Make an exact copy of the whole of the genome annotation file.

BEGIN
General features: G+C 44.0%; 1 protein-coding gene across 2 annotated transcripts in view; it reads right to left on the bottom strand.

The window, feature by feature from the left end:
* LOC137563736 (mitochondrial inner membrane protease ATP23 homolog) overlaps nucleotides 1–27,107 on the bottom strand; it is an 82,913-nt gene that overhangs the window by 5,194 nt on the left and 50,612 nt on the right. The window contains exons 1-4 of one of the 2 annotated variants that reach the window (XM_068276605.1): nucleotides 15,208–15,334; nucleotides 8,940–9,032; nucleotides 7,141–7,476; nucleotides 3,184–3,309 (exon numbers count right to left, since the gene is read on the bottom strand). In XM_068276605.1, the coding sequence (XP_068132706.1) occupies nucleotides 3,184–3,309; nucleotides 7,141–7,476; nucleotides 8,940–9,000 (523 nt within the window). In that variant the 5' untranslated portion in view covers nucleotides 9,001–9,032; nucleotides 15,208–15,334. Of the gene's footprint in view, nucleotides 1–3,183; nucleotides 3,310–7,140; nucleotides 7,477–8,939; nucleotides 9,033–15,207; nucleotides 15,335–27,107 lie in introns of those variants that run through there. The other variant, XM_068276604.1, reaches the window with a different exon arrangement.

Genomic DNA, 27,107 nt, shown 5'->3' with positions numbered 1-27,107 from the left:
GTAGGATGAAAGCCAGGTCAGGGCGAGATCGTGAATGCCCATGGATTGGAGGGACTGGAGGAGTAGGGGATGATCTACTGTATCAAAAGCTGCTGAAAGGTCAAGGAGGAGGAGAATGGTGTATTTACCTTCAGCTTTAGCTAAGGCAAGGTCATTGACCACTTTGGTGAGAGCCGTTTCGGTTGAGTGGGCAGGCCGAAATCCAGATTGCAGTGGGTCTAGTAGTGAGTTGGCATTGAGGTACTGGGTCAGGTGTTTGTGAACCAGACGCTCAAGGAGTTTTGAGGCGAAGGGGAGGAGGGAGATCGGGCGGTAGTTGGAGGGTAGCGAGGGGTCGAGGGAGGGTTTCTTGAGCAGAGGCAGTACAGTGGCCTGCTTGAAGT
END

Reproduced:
General features: G+C 44.0%; 1 protein-coding gene across 2 annotated transcripts in view; it reads right to left on the bottom strand.

The window, feature by feature from the left end:
* LOC137563736 (mitochondrial inner membrane protease ATP23 homolog) overlaps nucleotides 1–27,107 on the bottom strand; it is an 82,913-nt gene that overhangs the window by 5,194 nt on the left and 50,612 nt on the right. The window contains exons 1-4 of one of the 2 annotated variants that reach the window (XM_068276605.1): nucleotides 15,208–15,334; nucleotides 8,940–9,032; nucleotides 7,141–7,476; nucleotides 3,184–3,309 (exon numbers count right to left, since the gene is read on the bottom strand). In XM_068276605.1, the coding sequence (XP_068132706.1) occupies nucleotides 3,184–3,309; nucleotides 7,141–7,476; nucleotides 8,940–9,000 (523 nt within the window). In that variant the 5' untranslated portion in view covers nucleotides 9,001–9,032; nucleotides 15,208–15,334. Of the gene's footprint in view, nucleotides 1–3,183; nucleotides 3,310–7,140; nucleotides 7,477–8,939; nucleotides 9,033–15,207; nucleotides 15,335–27,107 lie in introns of those variants that run through there. The other variant, XM_068276604.1, reaches the window with a different exon arrangement.

Genomic DNA, 27,107 nt, shown 5'->3' with positions numbered 1-27,107 from the left:
GTAGGATGAAAGCCAGGTCAGGGCGAGATCGTGAATGCCCATGGATTGGAGGGACTGGAGGAGTAGGGGATGATCTACTGTATCAAAAGCTGCTGAAAGGTCAAGGAGGAGGAGAATGGTGTATTTACCTTCAGCTTTAGCTAAGGCAAGGTCATTGACCACTTTGGTGAGAGCCGTTTCGGTTGAGTGGGCAGGCCGAAATCCAGATTGCAGTGGGTCTAGTAGTGAGTTGGCATTGAGGTACTGGGTCAGGTGTTTGTGAACCAGACGCTCAAGGAGTTTTGAGGCGAAGGGGAGGAGGGAGATCGGGCGGTAGTTGGAGGGTAGCGAGGGGTCGAGGGAGGGTTTCTTGAGCAGAGGCAGTACAGTGGCCTGCTTGAAGT